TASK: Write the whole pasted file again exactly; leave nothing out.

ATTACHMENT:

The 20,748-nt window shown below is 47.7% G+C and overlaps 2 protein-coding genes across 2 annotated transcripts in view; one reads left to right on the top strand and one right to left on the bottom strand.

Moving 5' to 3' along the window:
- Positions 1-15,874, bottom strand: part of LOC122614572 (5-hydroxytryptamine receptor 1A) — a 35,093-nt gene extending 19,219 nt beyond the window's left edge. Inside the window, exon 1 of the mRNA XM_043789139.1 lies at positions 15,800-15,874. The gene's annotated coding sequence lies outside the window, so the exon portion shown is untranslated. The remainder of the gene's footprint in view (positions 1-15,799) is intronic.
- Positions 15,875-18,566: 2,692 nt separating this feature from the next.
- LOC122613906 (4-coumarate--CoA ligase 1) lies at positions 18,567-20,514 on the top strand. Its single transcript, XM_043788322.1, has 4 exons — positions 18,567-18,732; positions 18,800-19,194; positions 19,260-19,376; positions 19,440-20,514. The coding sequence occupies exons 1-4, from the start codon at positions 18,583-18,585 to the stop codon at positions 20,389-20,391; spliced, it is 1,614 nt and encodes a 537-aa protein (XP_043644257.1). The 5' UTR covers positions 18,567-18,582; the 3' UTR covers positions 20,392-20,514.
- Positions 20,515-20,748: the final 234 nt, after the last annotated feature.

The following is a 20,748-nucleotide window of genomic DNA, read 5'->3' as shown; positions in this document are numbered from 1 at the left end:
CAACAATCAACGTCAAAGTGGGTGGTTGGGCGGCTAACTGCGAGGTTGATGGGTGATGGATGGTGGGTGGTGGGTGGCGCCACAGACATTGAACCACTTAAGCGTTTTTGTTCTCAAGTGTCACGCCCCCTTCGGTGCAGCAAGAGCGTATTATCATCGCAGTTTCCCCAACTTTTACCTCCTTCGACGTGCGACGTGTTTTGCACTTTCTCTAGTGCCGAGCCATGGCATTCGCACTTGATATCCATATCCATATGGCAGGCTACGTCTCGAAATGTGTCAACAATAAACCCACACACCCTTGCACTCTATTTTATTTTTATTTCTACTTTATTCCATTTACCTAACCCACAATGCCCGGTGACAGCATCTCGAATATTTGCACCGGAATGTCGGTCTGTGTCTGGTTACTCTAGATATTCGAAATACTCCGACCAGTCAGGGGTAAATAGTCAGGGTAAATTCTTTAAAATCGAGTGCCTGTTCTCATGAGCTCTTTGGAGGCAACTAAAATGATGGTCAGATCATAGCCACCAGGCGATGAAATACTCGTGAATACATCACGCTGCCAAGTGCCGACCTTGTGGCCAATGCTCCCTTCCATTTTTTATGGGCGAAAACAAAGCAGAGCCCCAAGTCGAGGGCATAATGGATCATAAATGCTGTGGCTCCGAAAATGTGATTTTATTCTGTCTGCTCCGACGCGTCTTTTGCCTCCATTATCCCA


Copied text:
The 20,748-nt window shown below is 47.7% G+C and overlaps 2 protein-coding genes across 2 annotated transcripts in view; one reads left to right on the top strand and one right to left on the bottom strand.

Moving 5' to 3' along the window:
- Positions 1-15,874, bottom strand: part of LOC122614572 (5-hydroxytryptamine receptor 1A) — a 35,093-nt gene extending 19,219 nt beyond the window's left edge. Inside the window, exon 1 of the mRNA XM_043789139.1 lies at positions 15,800-15,874. The gene's annotated coding sequence lies outside the window, so the exon portion shown is untranslated. The remainder of the gene's footprint in view (positions 1-15,799) is intronic.
- Positions 15,875-18,566: 2,692 nt separating this feature from the next.
- LOC122613906 (4-coumarate--CoA ligase 1) lies at positions 18,567-20,514 on the top strand. Its single transcript, XM_043788322.1, has 4 exons — positions 18,567-18,732; positions 18,800-19,194; positions 19,260-19,376; positions 19,440-20,514. The coding sequence occupies exons 1-4, from the start codon at positions 18,583-18,585 to the stop codon at positions 20,389-20,391; spliced, it is 1,614 nt and encodes a 537-aa protein (XP_043644257.1). The 5' UTR covers positions 18,567-18,582; the 3' UTR covers positions 20,392-20,514.
- Positions 20,515-20,748: the final 234 nt, after the last annotated feature.

The following is a 20,748-nucleotide window of genomic DNA, read 5'->3' as shown; positions in this document are numbered from 1 at the left end:
CAACAATCAACGTCAAAGTGGGTGGTTGGGCGGCTAACTGCGAGGTTGATGGGTGATGGATGGTGGGTGGTGGGTGGCGCCACAGACATTGAACCACTTAAGCGTTTTTGTTCTCAAGTGTCACGCCCCCTTCGGTGCAGCAAGAGCGTATTATCATCGCAGTTTCCCCAACTTTTACCTCCTTCGACGTGCGACGTGTTTTGCACTTTCTCTAGTGCCGAGCCATGGCATTCGCACTTGATATCCATATCCATATGGCAGGCTACGTCTCGAAATGTGTCAACAATAAACCCACACACCCTTGCACTCTATTTTATTTTTATTTCTACTTTATTCCATTTACCTAACCCACAATGCCCGGTGACAGCATCTCGAATATTTGCACCGGAATGTCGGTCTGTGTCTGGTTACTCTAGATATTCGAAATACTCCGACCAGTCAGGGGTAAATAGTCAGGGTAAATTCTTTAAAATCGAGTGCCTGTTCTCATGAGCTCTTTGGAGGCAACTAAAATGATGGTCAGATCATAGCCACCAGGCGATGAAATACTCGTGAATACATCACGCTGCCAAGTGCCGACCTTGTGGCCAATGCTCCCTTCCATTTTTTATGGGCGAAAACAAAGCAGAGCCCCAAGTCGAGGGCATAATGGATCATAAATGCTGTGGCTCCGAAAATGTGATTTTATTCTGTCTGCTCCGACGCGTCTTTTGCCTCCATTATCCCA